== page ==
Department of Public Welfare Reminds New Parents About Safe Haven Law

HARRISBURG (PRNewswire) – Department of Public Welfare Secretary Estelle B. Richman is reminding expectant parents and parents of newborns that Pennsylvania’s Safe Haven law allows them to legally and confidentially turn over unwanted infants up to 28 days old to any hospital as an alternative to abandonment.

Earlier this week, a full-term newborn girl – just hours old – was found abandoned on the front porch of a Bucks County home, according to local authorities. A medical examination found her to be in good health. The infant was placed under the care of the county’s children and youth agency.

“While we are greatly relieved to learn that the baby was unharmed, this is exactly the kind of situation that our Safe Haven program was designed to prevent,” said Public Welfare Secretary Estelle B. Richman. “Young women who are not prepared for parenthood are often afraid and don’t know where to turn for help. Safe Haven gives those women a legal and confidential option that is safe for the child.”

There are nearly 270 hospitals in Pennsylvania where parents may safely surrender their baby if they fear that they cannot care for the child. Babies can be handed over to any hospital staff member or, if a person is unwilling or unable to wait, they will be directed by signs on where to place the baby. As long as the child is unharmed, the parents will not be asked any questions.

It is recommended that the parent provide medical information for the child, but it is not required. A baby turned over to a Safe Haven hospital will receive any necessary medical care. The county’s children and youth agency will work to find the baby a loving family through the state’s foster care system.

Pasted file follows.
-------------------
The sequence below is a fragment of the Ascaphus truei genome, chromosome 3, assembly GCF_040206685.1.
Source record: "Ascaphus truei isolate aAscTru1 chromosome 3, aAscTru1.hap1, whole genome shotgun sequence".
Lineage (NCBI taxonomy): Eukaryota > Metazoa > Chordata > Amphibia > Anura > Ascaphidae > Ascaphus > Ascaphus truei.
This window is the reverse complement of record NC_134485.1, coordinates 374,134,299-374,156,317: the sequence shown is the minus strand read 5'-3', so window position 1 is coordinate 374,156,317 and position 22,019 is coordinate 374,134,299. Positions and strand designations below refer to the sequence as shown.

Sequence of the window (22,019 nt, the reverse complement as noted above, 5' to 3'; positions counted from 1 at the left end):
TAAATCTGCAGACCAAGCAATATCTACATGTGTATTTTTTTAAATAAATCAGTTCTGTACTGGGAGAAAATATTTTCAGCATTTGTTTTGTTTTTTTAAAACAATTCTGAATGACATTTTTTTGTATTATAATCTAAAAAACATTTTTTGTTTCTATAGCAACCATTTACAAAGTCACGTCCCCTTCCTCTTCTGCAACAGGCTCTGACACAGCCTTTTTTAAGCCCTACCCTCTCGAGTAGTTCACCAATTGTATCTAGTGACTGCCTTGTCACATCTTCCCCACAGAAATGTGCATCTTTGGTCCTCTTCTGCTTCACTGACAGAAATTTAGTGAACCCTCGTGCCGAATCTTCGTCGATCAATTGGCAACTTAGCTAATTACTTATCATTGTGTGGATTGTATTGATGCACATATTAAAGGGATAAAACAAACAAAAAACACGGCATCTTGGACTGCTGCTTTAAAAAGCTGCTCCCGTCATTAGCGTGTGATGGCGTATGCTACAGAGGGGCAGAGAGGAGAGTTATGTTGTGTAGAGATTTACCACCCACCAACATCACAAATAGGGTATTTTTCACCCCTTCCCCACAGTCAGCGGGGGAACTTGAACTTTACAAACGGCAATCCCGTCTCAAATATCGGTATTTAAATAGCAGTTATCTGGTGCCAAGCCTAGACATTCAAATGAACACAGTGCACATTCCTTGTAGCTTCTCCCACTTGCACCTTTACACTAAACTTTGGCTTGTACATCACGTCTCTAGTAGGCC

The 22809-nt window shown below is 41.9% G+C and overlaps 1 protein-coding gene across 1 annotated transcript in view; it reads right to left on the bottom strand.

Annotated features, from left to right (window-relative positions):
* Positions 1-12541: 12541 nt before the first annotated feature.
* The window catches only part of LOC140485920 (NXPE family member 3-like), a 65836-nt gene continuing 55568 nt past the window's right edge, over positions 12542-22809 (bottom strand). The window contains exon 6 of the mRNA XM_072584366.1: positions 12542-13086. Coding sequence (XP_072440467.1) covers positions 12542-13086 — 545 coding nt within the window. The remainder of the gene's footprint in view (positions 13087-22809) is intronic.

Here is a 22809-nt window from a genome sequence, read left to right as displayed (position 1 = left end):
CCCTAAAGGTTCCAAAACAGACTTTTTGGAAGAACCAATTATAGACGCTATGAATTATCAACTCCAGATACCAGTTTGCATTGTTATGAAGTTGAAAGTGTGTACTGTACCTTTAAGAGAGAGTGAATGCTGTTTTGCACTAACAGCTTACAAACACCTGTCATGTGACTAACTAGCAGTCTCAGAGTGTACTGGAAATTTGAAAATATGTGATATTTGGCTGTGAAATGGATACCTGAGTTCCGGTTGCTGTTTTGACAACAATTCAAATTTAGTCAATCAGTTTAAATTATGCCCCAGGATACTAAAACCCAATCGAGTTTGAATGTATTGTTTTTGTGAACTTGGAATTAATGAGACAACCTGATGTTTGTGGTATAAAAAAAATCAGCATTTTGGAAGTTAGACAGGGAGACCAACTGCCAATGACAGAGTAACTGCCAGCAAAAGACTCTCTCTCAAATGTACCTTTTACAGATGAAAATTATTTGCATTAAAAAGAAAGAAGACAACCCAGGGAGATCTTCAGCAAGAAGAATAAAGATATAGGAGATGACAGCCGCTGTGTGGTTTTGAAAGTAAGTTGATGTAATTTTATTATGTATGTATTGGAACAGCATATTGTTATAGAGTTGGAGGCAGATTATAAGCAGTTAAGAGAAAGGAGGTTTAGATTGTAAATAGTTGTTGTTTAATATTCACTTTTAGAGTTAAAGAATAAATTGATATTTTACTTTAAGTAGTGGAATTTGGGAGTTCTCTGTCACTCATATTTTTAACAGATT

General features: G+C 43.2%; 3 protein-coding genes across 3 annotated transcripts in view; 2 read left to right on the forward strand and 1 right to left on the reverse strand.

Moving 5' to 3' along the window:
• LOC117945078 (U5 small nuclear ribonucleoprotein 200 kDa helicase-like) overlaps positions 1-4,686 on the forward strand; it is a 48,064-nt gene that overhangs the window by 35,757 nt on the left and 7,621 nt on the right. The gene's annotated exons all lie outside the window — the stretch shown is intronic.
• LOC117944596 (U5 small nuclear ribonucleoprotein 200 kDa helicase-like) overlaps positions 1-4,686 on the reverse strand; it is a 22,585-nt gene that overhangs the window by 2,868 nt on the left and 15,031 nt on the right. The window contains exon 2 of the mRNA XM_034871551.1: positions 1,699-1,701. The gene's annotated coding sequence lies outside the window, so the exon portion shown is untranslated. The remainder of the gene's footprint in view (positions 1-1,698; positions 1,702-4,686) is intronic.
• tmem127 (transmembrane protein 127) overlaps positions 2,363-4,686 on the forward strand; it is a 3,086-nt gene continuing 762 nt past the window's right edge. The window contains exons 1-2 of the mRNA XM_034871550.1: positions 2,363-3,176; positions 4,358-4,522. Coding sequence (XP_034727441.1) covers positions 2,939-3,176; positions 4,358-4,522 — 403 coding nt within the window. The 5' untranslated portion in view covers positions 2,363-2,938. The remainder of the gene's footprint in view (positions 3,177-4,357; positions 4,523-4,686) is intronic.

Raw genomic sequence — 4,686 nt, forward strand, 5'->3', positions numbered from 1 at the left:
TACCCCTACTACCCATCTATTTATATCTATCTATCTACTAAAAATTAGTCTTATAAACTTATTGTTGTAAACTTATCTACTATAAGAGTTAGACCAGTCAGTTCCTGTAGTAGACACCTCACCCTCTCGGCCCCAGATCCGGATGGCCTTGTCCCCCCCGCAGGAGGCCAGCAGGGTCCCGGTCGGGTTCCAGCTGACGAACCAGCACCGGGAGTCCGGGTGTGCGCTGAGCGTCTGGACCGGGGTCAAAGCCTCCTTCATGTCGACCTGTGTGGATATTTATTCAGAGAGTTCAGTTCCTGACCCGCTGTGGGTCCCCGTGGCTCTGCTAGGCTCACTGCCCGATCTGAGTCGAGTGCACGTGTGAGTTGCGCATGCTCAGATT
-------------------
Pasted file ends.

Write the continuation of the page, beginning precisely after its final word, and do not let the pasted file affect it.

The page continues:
“The Department of Public Welfare works closely with the Hospital and HealthSystem Association of Pennsylvania and hospitals across the commonwealth to train and educate all hospital personnel on the proper way to respond when a newborn baby is left at the hospital,” Secretary Richman added.

In order to increase awareness of the Safe Haven program, DPW is developing new brochures, posters and related information as well as a new Web site targeted to expectant mothers. The Safe Haven Helpline offers advice and information for new mothers. The Helpline, available 24 hours a day, may be reached, toll-free, at 866-921-SAFE (7233).

Since Safe Haven’s inception in February of 2003, outreach materials have been distributed to nearly 9,000 community service organizations, schools, colleges, universities, libraries and health care agencies. A radio public service campaign also was conducted.

Pennsylvania is one of 48 states that have passed a Safe Haven Law. To date, two babies have been saved through the program.

More information about Safe Haven is available at 866-921-SAFE (7233) or http://www.dpw.state.pa.us/safehaven.

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